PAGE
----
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Sony no longer recommends that you use its phones underwater (Update: Sony responds)

Despite being rated for such use, Sony no longer recommends that owners use its Xperia phones underwater. The Xperia Z5 is included in this new change of stance.

Published onSeptember 15, 2015

Update: Sony has now issued an official statement about its change in marketing/wording (via Xperia Blog)15:

“Sony Mobile is committed to providing the highest standards of product quality and customer service. Xperia models that feature levels of dust and water-resistance are validated independently and based on Ingress Protection (IP) standards agreed and used across the industry. We have every confidence in the qualities of Xperia devices, which are built to exacting technical standards and are designed to perform to high standards in normal usage.

“The recent changes to guidance we provide to our customers are designed to more clearly illustrate the best ways to protect devices in day-to-day usage. We communicate necessary precautions, and the specific parameters of ingress protection ratings, to help customers to protect their smartphones and tablets in line with the applicable warranty we provide.

“We have also recently updated our marketing visuals to better advocate sensible usage of our devices. The warranty terms provided for our products remain the same and any customer concerns will continue to be considered on a case by case basis in line with these terms.”

One of the staples found on Sony phones are their waterproofing capabilities. Sony had previously billed their phones as perfect companions for those hoping to use them at the beach, while scuba diving, and the list goes on. Interesting then that Sony now recommends that you don’t take its waterproof phones under the water.

The new policy change from Sony was actually first seen with the Xperia Z3+ and Z4, leading some to believe this change was specific to those models. Now the Sony website has similar wording in reference to the Xperia Z5 series.

The Xperia Z5 is waterproof and protected against dust, so don’t worry if you get caught in the rain or want to wash off dirt under a tap, but remember: all ports and attached covers should be firmly closed. You should not put the device completely underwater or expose it to seawater, salt water, chlorinated water or liquids such as drinks. Abuse and improper use of device will invalidate warranty.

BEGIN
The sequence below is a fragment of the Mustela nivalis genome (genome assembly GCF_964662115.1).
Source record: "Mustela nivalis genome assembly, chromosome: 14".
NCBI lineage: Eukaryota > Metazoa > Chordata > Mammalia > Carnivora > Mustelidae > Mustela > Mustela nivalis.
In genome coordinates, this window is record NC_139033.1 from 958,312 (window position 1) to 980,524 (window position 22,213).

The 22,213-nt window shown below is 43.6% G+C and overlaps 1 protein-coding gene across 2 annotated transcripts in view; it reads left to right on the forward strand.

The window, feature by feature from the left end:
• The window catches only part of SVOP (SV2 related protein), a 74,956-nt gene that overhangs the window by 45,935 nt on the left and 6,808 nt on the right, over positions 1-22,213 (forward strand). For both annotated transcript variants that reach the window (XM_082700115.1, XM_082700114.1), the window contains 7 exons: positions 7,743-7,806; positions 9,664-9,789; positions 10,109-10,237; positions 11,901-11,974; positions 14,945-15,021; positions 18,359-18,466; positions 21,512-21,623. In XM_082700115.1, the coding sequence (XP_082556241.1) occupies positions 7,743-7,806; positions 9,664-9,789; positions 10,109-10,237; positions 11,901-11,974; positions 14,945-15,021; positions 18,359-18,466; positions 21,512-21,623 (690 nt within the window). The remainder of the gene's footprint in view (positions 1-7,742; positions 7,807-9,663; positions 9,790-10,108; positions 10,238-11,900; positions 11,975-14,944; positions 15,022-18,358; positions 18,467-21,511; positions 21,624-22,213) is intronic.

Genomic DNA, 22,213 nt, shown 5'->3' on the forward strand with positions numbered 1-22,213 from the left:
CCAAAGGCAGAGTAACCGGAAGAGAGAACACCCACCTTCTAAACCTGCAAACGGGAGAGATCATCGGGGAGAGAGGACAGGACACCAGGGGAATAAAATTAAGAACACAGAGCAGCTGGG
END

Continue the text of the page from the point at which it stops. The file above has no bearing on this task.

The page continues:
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In the past, the ability to bring your phone into the water was huge part of Sony’s marketing, with promo videos showing its phones in the water, in a dive scene, and so forth. Why the change of heart? Despite still being rated for underwater use, the Xperia Z5 isn’t recommended for use in these scenarios, likely for one reason: as a loophole to prevent tons of warranty claims.

Sony Xperia Z3 underwater unboxing - YouTube 001637
A screenshot from a Z3 underwater unboxing video by Sony.

Sony says that the reason they don’t recommend planned in-water use is that its tests are done in “lab settings”, meaning they used tap water and were relatively gentle with the phone. That said, we imagine folks who bring their phone into the water intentionally aren’t quite as careful. Simply put, the change is to protect Sony from issuing claims to people who are hard on their phones while using them in these types of scenarios.

Simply put, the change is to protect Sony from issuing warranty claims to people who are hard on their phones while using them underwater.

So what does this mean for you? If you planned on getting a Sony Xperia Z5, just remember that, while your phone should be fine underwater as long as you take the necessary precautions and aren’t too rough — if something happens, you are probably out of luck warranty-wise.

While this change will affect Sony’s marketing, we suspect that most Xperia user rarely use the phone underwater intentionally. Instead, they might have it beachside or in the rain, knowing that if they accidentally get it too wet, they will be just fine. And for these types of users, nothing should change really.

What do you think of Sony’s change in policy? Let us know your thoughts in the comments below.

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